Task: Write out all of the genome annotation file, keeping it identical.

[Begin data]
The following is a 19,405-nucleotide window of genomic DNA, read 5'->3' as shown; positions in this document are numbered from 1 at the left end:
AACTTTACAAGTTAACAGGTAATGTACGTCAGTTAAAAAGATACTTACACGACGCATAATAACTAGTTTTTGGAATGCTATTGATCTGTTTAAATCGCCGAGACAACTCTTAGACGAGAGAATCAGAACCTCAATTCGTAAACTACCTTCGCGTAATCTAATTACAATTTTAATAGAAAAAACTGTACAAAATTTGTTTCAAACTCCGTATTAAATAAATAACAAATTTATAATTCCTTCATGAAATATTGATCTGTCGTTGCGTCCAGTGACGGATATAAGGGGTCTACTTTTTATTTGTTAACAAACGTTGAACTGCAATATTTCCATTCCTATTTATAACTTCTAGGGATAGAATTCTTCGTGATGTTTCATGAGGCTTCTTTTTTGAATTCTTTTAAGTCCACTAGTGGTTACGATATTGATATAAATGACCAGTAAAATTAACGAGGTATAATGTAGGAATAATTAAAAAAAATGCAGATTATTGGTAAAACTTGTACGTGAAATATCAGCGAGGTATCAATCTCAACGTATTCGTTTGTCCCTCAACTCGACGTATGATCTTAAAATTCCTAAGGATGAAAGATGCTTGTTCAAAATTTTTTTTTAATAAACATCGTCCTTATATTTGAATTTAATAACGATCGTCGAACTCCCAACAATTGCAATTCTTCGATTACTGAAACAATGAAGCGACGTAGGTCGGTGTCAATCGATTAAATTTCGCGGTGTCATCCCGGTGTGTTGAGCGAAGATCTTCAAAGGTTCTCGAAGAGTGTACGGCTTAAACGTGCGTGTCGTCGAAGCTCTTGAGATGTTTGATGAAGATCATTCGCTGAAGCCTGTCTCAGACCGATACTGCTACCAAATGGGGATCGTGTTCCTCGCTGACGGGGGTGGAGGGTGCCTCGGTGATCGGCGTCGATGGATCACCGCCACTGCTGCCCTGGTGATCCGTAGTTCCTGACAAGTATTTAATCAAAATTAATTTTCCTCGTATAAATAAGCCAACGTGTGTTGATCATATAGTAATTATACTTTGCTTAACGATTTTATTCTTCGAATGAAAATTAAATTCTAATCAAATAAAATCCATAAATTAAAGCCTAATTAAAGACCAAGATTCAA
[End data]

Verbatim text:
The following is a 19,405-nucleotide window of genomic DNA, read 5'->3' as shown; positions in this document are numbered from 1 at the left end:
AACTTTACAAGTTAACAGGTAATGTACGTCAGTTAAAAAGATACTTACACGACGCATAATAACTAGTTTTTGGAATGCTATTGATCTGTTTAAATCGCCGAGACAACTCTTAGACGAGAGAATCAGAACCTCAATTCGTAAACTACCTTCGCGTAATCTAATTACAATTTTAATAGAAAAAACTGTACAAAATTTGTTTCAAACTCCGTATTAAATAAATAACAAATTTATAATTCCTTCATGAAATATTGATCTGTCGTTGCGTCCAGTGACGGATATAAGGGGTCTACTTTTTATTTGTTAACAAACGTTGAACTGCAATATTTCCATTCCTATTTATAACTTCTAGGGATAGAATTCTTCGTGATGTTTCATGAGGCTTCTTTTTTGAATTCTTTTAAGTCCACTAGTGGTTACGATATTGATATAAATGACCAGTAAAATTAACGAGGTATAATGTAGGAATAATTAAAAAAAATGCAGATTATTGGTAAAACTTGTACGTGAAATATCAGCGAGGTATCAATCTCAACGTATTCGTTTGTCCCTCAACTCGACGTATGATCTTAAAATTCCTAAGGATGAAAGATGCTTGTTCAAAATTTTTTTTTAATAAACATCGTCCTTATATTTGAATTTAATAACGATCGTCGAACTCCCAACAATTGCAATTCTTCGATTACTGAAACAATGAAGCGACGTAGGTCGGTGTCAATCGATTAAATTTCGCGGTGTCATCCCGGTGTGTTGAGCGAAGATCTTCAAAGGTTCTCGAAGAGTGTACGGCTTAAACGTGCGTGTCGTCGAAGCTCTTGAGATGTTTGATGAAGATCATTCGCTGAAGCCTGTCTCAGACCGATACTGCTACCAAATGGGGATCGTGTTCCTCGCTGACGGGGGTGGAGGGTGCCTCGGTGATCGGCGTCGATGGATCACCGCCACTGCTGCCCTGGTGATCCGTAGTTCCTGACAAGTATTTAATCAAAATTAATTTTCCTCGTATAAATAAGCCAACGTGTGTTGATCATATAGTAATTATACTTTGCTTAACGATTTTATTCTTCGAATGAAAATTAAATTCTAATCAAATAAAATCCATAAATTAAAGCCTAATTAAAGACCAAGATTCAA